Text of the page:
12. Hey everyone, I currently work as a Medical Laboratory Scientist in the hematology department at a 900+ bed hospital. I don’t interact directly with patients but I do tons of work for patients while utilizing clinical knowledge. I feel this is a great pre-PA job but I understand admission committees might not think the same way. My question is should I quit my job and work as an EMT or MA? It would be hard to walk away from a 60k salary but I’m willing to make the sacrifice if necessary. Thanks in advance.
  13. Hey guys, my name is Alex Miller! I will be applying to PA programs next year, and wanted some feedback on my chances of getting into some schools. Sooooo... I'm am currently a junior at Virginia Tech (21 yrs old) studying towards a BS. in Human Nutrition, Foods, and Exercise, with Spanish minor Pre-reqs: (future) 3.8 (C in Organic Chemistry) (also, Gen Chem I/II and labs all taken at community college, finished with A's) (future) sGPA: approx. 3.3-3.45 (future) overall GPA: 3.5-3.6 GRE: taking in the summer, expecting 80-90% percentile in all sections HCE: 5,000 hrs as EMT-Basic (member of 3 emt squads) Shadowing: 50 hrs w/ Trauma Surgeon; 20 w/ ICU nurse; 25 w/ ER PA Volunteering: 100 hrs. ED volunteer Other: Pulmonary Research Lab job w/ Cardiothorastic surgeon (300 + hrs) (Also, I have high faith that I could talk my way out of any huge blemishes in my application if given the chance to interview!) I'd really love to go to a school such a Penn State, GWU, Wake Forest, UNC, but I realize that my GPA is wayyyy below average, and I may be shooting too high. Anyone have some opinions to share? Please be brutally honest, anything helps!!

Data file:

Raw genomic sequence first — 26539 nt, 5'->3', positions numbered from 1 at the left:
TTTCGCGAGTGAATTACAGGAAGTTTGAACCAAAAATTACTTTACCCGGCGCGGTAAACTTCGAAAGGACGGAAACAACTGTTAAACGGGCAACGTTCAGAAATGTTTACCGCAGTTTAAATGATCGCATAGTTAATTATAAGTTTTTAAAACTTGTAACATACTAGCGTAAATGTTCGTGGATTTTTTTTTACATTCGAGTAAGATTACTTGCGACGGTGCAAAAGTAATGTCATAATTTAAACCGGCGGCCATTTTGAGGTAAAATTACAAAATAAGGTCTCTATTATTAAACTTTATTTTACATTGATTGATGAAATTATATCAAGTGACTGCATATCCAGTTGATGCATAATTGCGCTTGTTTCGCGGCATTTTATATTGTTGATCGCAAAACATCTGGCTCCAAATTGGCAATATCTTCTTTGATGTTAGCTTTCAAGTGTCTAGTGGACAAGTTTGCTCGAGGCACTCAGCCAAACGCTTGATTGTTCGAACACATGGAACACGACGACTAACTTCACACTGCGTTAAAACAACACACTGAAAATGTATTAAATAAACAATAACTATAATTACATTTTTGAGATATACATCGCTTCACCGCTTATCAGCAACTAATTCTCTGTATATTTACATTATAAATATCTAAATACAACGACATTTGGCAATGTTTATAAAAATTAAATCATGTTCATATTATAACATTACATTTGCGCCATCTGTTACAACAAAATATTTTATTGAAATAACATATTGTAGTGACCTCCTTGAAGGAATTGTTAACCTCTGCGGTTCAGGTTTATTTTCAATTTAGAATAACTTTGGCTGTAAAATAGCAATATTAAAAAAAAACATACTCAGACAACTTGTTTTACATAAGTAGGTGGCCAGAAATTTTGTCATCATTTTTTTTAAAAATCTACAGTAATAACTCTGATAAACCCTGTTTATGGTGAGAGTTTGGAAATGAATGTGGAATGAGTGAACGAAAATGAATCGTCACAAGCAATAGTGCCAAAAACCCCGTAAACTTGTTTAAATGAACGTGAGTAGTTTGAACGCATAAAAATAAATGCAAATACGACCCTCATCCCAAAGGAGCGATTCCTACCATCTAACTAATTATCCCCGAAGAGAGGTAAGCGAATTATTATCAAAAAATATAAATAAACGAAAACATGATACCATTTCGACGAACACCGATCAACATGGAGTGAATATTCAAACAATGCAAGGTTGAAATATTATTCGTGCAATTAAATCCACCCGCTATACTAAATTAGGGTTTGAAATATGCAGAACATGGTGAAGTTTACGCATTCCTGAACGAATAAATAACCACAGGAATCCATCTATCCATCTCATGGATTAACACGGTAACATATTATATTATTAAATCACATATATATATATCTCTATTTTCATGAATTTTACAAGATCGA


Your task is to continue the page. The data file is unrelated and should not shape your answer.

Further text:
14. Any one else had an issue? And if so how did you get it done? I currently have resulted to asking my congressman to intervene. So before I became a PA I was a combat Medic with the US Army. I maintained a license not through an individual state but through the National Registry of Emergency Medical Technicians. Since becoming a PA-C I need my license to practice in the state of CA. The state of CA requires form PA-7 to be sent from NREMT directly to the state exhibiting a letter of good standing. They have lost my forms on multiple occasions (4 to be exact) they won't ever give me any other information other than "you need to wait 30 days" it has now been 34 days since the 4th form was sent via fed ex with signature confirmation and I was told "whoops what we meant was 30 'business days' call back in a few weeks." This has been 4 months since my very first submission of the PA-7 form. Or does anyone have any recommendations? I've contacted the state who says I HAVE to have this form there's no other way. My application in its entirety is complete with the state except for this one piece of paper. My record with the NREMT is completely clean as well, the paper form is just not getting done or mailed out. Thanks guys!